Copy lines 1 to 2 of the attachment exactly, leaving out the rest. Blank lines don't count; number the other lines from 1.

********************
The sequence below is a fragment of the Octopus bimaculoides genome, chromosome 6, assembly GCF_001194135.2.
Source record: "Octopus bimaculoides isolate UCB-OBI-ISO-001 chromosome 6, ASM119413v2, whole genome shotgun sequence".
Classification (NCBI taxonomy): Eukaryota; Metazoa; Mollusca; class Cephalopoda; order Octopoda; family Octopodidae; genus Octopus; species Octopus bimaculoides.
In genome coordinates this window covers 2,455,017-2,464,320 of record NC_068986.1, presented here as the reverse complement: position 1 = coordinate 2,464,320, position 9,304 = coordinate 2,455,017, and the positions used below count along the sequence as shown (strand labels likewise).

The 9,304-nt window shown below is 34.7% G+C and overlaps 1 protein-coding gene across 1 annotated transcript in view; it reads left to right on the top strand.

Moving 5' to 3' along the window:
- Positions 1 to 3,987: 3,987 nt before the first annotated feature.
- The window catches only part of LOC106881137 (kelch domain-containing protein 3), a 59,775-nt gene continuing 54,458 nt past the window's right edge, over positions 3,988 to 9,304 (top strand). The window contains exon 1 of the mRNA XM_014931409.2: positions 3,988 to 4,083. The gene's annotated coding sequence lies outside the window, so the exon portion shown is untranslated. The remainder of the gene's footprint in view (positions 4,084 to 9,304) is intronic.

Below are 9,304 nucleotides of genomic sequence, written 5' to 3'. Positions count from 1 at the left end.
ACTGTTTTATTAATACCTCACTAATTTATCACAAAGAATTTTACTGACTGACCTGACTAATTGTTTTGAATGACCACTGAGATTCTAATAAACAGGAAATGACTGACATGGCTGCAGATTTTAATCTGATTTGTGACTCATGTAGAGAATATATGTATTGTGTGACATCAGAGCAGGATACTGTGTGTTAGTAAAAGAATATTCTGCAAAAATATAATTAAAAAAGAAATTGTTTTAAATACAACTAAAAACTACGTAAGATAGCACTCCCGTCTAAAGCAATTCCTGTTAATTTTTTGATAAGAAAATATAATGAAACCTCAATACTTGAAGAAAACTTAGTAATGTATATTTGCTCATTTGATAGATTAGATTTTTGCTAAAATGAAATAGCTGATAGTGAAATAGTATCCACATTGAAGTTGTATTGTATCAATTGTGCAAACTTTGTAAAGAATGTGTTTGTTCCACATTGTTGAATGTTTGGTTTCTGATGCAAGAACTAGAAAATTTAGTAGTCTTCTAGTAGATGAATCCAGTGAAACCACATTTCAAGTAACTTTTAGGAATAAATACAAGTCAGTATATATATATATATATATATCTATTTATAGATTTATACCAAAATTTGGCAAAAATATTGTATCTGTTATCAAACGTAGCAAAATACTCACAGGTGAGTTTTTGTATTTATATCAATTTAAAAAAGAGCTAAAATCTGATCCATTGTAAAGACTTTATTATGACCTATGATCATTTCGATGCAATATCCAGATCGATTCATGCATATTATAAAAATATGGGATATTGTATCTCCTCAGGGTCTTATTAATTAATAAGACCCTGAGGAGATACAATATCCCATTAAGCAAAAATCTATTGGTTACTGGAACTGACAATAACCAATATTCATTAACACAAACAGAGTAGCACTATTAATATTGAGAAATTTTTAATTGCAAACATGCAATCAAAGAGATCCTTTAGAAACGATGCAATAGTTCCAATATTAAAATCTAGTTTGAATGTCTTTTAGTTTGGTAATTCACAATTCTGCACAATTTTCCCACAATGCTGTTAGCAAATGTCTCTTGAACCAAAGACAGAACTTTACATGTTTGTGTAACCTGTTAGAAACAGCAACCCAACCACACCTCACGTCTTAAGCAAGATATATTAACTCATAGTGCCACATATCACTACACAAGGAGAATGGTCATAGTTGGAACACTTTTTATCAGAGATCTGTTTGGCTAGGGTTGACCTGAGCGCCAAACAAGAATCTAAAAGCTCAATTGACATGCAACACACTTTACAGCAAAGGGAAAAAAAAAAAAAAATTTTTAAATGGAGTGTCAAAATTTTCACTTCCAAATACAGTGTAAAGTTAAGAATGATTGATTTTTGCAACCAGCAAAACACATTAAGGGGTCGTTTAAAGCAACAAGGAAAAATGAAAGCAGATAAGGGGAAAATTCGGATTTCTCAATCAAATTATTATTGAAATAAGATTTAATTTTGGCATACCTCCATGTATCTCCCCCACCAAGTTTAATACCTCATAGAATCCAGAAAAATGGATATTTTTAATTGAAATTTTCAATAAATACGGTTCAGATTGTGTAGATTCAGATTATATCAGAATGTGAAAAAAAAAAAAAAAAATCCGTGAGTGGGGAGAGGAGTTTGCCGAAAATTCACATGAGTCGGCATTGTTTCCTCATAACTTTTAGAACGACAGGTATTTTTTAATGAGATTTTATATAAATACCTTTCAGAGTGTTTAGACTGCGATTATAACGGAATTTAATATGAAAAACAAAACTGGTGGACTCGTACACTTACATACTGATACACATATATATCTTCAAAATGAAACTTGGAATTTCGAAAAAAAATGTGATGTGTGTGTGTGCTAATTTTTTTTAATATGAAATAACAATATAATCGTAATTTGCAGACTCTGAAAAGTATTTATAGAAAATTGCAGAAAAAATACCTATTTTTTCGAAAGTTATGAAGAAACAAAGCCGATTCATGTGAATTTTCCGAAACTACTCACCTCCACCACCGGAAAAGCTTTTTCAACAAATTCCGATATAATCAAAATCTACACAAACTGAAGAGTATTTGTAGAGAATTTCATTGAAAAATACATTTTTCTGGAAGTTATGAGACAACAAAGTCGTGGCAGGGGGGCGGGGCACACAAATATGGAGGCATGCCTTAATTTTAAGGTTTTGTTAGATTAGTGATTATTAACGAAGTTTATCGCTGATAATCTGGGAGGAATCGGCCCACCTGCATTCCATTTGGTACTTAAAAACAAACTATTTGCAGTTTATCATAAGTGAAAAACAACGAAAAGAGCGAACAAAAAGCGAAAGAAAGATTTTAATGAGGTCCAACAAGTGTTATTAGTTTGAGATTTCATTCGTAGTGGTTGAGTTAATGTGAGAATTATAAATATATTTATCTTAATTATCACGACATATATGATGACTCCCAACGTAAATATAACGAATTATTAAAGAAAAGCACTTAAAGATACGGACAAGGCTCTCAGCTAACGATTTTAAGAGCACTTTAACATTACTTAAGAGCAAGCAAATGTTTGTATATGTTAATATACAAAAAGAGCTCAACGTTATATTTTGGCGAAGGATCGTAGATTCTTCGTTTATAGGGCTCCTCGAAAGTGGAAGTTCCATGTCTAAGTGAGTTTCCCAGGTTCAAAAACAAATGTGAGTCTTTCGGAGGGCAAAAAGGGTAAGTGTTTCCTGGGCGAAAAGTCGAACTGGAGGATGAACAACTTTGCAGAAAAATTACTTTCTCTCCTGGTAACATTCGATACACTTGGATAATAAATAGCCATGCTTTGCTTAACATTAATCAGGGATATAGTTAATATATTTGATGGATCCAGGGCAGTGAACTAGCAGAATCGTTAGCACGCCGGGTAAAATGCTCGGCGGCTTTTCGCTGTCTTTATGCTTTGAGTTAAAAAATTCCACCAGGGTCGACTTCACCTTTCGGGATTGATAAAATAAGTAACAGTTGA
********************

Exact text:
The sequence below is a fragment of the Octopus bimaculoides genome, chromosome 6, assembly GCF_001194135.2.
Source record: "Octopus bimaculoides isolate UCB-OBI-ISO-001 chromosome 6, ASM119413v2, whole genome shotgun sequence".